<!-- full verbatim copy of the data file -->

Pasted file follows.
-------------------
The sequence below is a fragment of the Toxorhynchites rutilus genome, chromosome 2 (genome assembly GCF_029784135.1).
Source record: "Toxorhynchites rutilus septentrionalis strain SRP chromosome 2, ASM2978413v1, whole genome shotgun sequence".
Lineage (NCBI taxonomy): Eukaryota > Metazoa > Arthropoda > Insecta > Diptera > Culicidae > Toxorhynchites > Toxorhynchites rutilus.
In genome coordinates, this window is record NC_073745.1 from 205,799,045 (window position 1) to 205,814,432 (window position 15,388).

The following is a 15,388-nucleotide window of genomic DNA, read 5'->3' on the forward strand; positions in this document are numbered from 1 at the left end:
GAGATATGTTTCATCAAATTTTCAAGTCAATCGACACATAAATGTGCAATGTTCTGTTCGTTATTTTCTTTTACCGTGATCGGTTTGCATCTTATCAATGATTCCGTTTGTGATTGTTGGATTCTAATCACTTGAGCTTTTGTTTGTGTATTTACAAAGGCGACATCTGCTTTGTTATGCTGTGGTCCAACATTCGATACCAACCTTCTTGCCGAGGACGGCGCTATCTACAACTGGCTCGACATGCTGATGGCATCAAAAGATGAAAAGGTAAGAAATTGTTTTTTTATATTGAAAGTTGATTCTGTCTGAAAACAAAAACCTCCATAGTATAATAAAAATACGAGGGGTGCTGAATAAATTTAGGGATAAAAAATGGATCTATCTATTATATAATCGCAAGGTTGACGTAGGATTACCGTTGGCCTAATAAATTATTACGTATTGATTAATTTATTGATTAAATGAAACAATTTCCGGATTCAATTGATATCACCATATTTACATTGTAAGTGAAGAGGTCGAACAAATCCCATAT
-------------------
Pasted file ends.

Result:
The sequence below is a fragment of the Toxorhynchites rutilus genome, chromosome 2 (genome assembly GCF_029784135.1).
Source record: "Toxorhynchites rutilus septentrionalis strain SRP chromosome 2, ASM2978413v1, whole genome shotgun sequence".
Lineage (NCBI taxonomy): Eukaryota > Metazoa > Arthropoda > Insecta > Diptera > Culicidae > Toxorhynchites > Toxorhynchites rutilus.
In genome coordinates, this window is record NC_073745.1 from 205,799,045 (window position 1) to 205,814,432 (window position 15,388).

The following is a 15,388-nucleotide window of genomic DNA, read 5'->3' on the forward strand; positions in this document are numbered from 1 at the left end:
GAGATATGTTTCATCAAATTTTCAAGTCAATCGACACATAAATGTGCAATGTTCTGTTCGTTATTTTCTTTTACCGTGATCGGTTTGCATCTTATCAATGATTCCGTTTGTGATTGTTGGATTCTAATCACTTGAGCTTTTGTTTGTGTATTTACAAAGGCGACATCTGCTTTGTTATGCTGTGGTCCAACATTCGATACCAACCTTCTTGCCGAGGACGGCGCTATCTACAACTGGCTCGACATGCTGATGGCATCAAAAGATGAAAAGGTAAGAAATTGTTTTTTTATATTGAAAGTTGATTCTGTCTGAAAACAAAAACCTCCATAGTATAATAAAAATACGAGGGGTGCTGAATAAATTTAGGGATAAAAAATGGATCTATCTATTATATAATCGCAAGGTTGACGTAGGATTACCGTTGGCCTAATAAATTATTACGTATTGATTAATTTATTGATTAAATGAAACAATTTCCGGATTCAATTGATATCACCATATTTACATTGTAAGTGAAGAGGTCGAACAAATCCCATAT